Camar The Redeemed - This jackal-headed celestial is also known as She Who Dwells on the Threshold.  She was once an Infernal, one of the evil host of Malbor.  But during the Second War she was confronted by Ilion, who recklessly and alone had infiltrated far into the pits of Azhran.  Impressed by the mad courage of the goddess, Camar threw in with the Celestials and revealed the hiding places of Caravok and Evaless.  After the war she repented of her sins and sued for clemency at the feet of Agaleus.  She was permitted to rejoin the ranks of the Celestial Host after an age of service to Ilion, but she found the chaotic nature of the fey goddess to her liking, and has remained ever since.  She is the patroness of reformed thieves and the condemned.

Oromadh, the Whisperer - This winged messenger is the one who whispers weighty oracles in the ears of prophets and madmen.  Ever faithful, he carries the ineffable pronouncements of his mistress and the prayers of her faithful.  When an oracle is difficult to understand, it is commonly said that Oromadh is in his cups.

THE CHURCH - The Wellsprings of Ilion

Church Description

The Wellsprings of Ilion exist to spread the words of their goddess, believing that to bring hope into hopeless places, change into static orders and freedom to the oppressed is the highest good.  The wild, loud and often scandalous celebrations for which these places are known make them enormously popular among the common people, and something of an embarrassment to those in charge.  Often, Wellsprings are not allowed within certain cities or parts of cities.  Nonetheless, the sight of a wandering Speaker is common throughout the length and breadth of Vatheria.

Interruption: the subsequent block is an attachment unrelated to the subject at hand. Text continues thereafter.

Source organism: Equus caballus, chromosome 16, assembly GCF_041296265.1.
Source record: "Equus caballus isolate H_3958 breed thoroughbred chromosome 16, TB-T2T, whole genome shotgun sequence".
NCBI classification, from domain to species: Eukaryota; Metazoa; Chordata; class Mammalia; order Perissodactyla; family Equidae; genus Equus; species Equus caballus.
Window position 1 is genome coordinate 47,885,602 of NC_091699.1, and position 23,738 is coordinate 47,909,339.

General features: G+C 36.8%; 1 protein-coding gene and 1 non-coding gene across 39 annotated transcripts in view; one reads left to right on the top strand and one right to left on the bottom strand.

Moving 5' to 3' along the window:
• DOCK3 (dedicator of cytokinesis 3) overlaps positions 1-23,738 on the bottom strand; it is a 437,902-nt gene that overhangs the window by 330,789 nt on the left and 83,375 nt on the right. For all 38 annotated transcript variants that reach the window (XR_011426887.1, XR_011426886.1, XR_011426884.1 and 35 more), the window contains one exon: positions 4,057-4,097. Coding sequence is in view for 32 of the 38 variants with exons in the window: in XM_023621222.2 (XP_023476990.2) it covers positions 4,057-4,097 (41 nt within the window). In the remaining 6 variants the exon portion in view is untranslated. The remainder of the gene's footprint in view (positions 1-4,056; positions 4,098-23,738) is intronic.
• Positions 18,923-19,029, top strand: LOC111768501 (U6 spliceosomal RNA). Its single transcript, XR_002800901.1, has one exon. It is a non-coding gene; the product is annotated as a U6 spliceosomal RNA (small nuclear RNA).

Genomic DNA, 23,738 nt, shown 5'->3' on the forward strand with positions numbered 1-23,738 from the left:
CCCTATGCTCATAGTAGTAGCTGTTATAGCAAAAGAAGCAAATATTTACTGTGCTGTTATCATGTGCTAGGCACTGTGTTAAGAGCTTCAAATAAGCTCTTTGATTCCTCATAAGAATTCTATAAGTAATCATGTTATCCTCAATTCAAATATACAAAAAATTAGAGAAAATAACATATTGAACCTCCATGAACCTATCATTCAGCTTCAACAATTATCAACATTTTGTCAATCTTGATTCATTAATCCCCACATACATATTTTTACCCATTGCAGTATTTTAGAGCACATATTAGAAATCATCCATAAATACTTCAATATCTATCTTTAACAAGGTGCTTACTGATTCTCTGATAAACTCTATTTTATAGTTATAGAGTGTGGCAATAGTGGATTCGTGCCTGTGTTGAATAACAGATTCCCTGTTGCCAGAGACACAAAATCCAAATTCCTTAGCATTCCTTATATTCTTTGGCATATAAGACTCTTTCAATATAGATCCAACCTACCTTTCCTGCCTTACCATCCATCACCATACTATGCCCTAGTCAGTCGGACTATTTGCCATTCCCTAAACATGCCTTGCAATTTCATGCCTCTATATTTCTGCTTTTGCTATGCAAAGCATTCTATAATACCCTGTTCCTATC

Church Structure

There is no central structure to the church.  Each Wellspring determines its own leaders and structure.  Some are led by a charismatic Speaker, others by an Oracle or even by a layman whom others consider influential and up to the job.  Each individual worshiper is left to interpret the sayings of Ilion for himself.


The doctrine of the Wellsprings is founded on the many, varied and sometimes irreconcilable sayings, aphorisms and parables of the goddess and her many oracles.  Below are some of the best known.

"Is your heart new?"  The folk of Ilion seek ever to take on new projects, new experiences, new ideas.  Nothing wastes a life more, they say, than to think in only one way, to experience only what you experienced yesterday.    Invention, creation and innovation are the greatest goals of the Ilionites.

"Time fears nothing, not even the gods."  All things pass away, and he who becomes attached to things as they are will inevitably suffer.  Only by embracing change will you find happiness.  Also, do not delay until tomorrow that which you can enjoy today.  

"What is your will?"  Ilionites place a great deal of value on individual expressions of will.  No law is just, they say, if imposed from without.  Each mortal must listen to his own heart, and act accordingly.  The followers of Ilion believe strongly that for a law to be just, it must be one agreed to by the people.  This, of course, does not endear them to kings and emperors, to say nothing of the worshipers of Agaleus.  In the extreme, some worshipers are even anarchists, opposed to all forms of law and government. 

Holy Days

There are no standard holy days for the followers of Ilion.  They may or may not attend those of other religions.  They may proclaim a sacred day of reflection (or work, or revelry) at almost any time, as seems fit to them.  

Preferred Weapon

There is no preferred weapon of the Ilionites.  Each that needs a weapon chooses one that seems right to him or her.